Industrial Growth: The Waluj Industrial complex in Aurangabad is growing in leaps and bounds. Here manufacturing is riding high and finished products are actually going worldwide. A number of pharmaceutical giants have started their manufacturing units in the city and the German and Swedish car giants, Volkswagon and Skoda, have set up their plants here.
When in Aurangabad, do not miss a visit to the Paithani silk stores, which is probably the only place in the country where the ancient art of weaving is being kept alive. The Paithani sari used to be woven for queens of yesteryears. The high cost of the gold and the intricate weaving makes these saris forbiddingly expensive.
Otherwise get yourself a Mashroo or a himroo sari which can comfortably be converted into a dress. The finely woven motifs of the himroo dates back to at least 500 years—Mughal times! Within the country, the weaving patterns moved from the Kashmir Valley to Aurangabad— take home a piece of heritage! Another Mughal art available here is the bidriware knick-knacks – a ‘jooti’ shaped ashtray, a photo frame or a little Persian style pitcher. You can also get some water colour copies of the paintings of the famous caves, the most popular one being of the Buddha as Padmapani (holding a lotus bud in his hand).
Know the city
Aurangabad is the last rail head for the famous Ajanta & Ellora caves, the UNESCO Heritage site which was unearthed barely 150 odd years ago.
Rich legacy: Mohammad Bin Tughlak, the monarch, is known for his famous folly of ‘leather coins’ and for shifting his capital down south and then moving it back again to Delhi. The place that this ruler went to and returned from was Daulatabad, which is very close to Aurangabad. Although he did not spend even a decade there, the ruler left behind a rich legacy of arts and crafts in these areas.
History of the city: Malik Ambar, the prime minister of Ahmednagar, is credited with the founding of Aurangabad in 1610. The city was given the name Fatehnagar and in 1653 after Aurangzeb conquered the Deccan, he made Fatehnagar his capital and renamed it Aurangabad. In 1720, Aurangzeb’s general Nizam ul mulk Asif Jah took over the city and made it his capital. The next ruler of the Asaf Jahi dynasty moved the capital to Hyderabad in 1763. Aurangabad remained a part of Hyderabad till the Independence of India. After the reorganisation of states, it became a part of Maharashtra.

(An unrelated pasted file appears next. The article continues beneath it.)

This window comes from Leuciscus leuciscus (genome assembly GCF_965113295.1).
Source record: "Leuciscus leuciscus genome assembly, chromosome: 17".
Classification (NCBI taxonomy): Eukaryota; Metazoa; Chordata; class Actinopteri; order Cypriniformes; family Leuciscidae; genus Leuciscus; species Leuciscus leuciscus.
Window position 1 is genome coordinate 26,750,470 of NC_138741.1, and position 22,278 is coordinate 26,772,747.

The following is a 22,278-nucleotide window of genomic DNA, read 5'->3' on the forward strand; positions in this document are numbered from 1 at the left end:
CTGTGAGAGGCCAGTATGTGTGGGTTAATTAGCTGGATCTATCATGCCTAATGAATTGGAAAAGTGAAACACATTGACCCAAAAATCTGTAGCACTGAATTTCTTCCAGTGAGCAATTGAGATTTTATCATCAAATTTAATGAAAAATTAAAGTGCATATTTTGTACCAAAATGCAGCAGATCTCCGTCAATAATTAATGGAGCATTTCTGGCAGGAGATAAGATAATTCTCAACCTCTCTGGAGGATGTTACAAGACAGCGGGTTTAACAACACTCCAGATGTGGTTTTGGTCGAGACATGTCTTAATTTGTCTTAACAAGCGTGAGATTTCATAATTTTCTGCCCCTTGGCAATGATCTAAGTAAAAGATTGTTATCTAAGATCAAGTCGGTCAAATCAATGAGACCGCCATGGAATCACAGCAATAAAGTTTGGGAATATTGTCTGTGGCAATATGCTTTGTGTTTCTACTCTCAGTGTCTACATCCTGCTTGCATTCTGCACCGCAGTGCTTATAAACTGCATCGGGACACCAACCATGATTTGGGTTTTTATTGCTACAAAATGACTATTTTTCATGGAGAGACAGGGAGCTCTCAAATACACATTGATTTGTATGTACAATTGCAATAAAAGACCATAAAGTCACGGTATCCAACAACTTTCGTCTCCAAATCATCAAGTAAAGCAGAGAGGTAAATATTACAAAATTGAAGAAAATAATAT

Gateway to some famous places: Aurangabad is a gateway to the World Heritage Sites of Ajanta and Ellora caves and Sai Baba’s temple town, Shirdi. If you have a day to spare, do make a trip to the famous UNESCO world heritage sites of the Ajanta and Ellora caves, which are within a radius of 100 km from the city.
Shirdi Temple: A lot of devotees of Sai Baba of Shirdi, make the trip from here. With Aurangabad as your base, you can drive across, as the distance by road is 104 km.
Sufi roots: Shrines of many saints, including Shaikh Burham-ud-din Gharib and Zain-ud-din Chishti, are located here. The modest tomb of Aurangzeb is situated at the southeast corner of the tomb of Zain-ud-din complex.
Art of Himroo: What Mohammad Bin Tughlak introduced more than 500 years ago is now the staple handloom product of Aurangabad—the famous Himroo. Art historian and curator, Jagdish Mittal says that the himroo was actually a copy of the weaving patterns of the fine pashmina of the Kashmir valley. Since the rulers of the south could not possibly wear the woolen shawls, the designs were reworked in silk threads so that the king could use it for his royal robes.
Trujet connect: Trujet offers direct services from Hyderabad to Aurangabad, and convenient connections from other cities. Log on to www.trujet.com for further details.
Written by Shyamola Khanna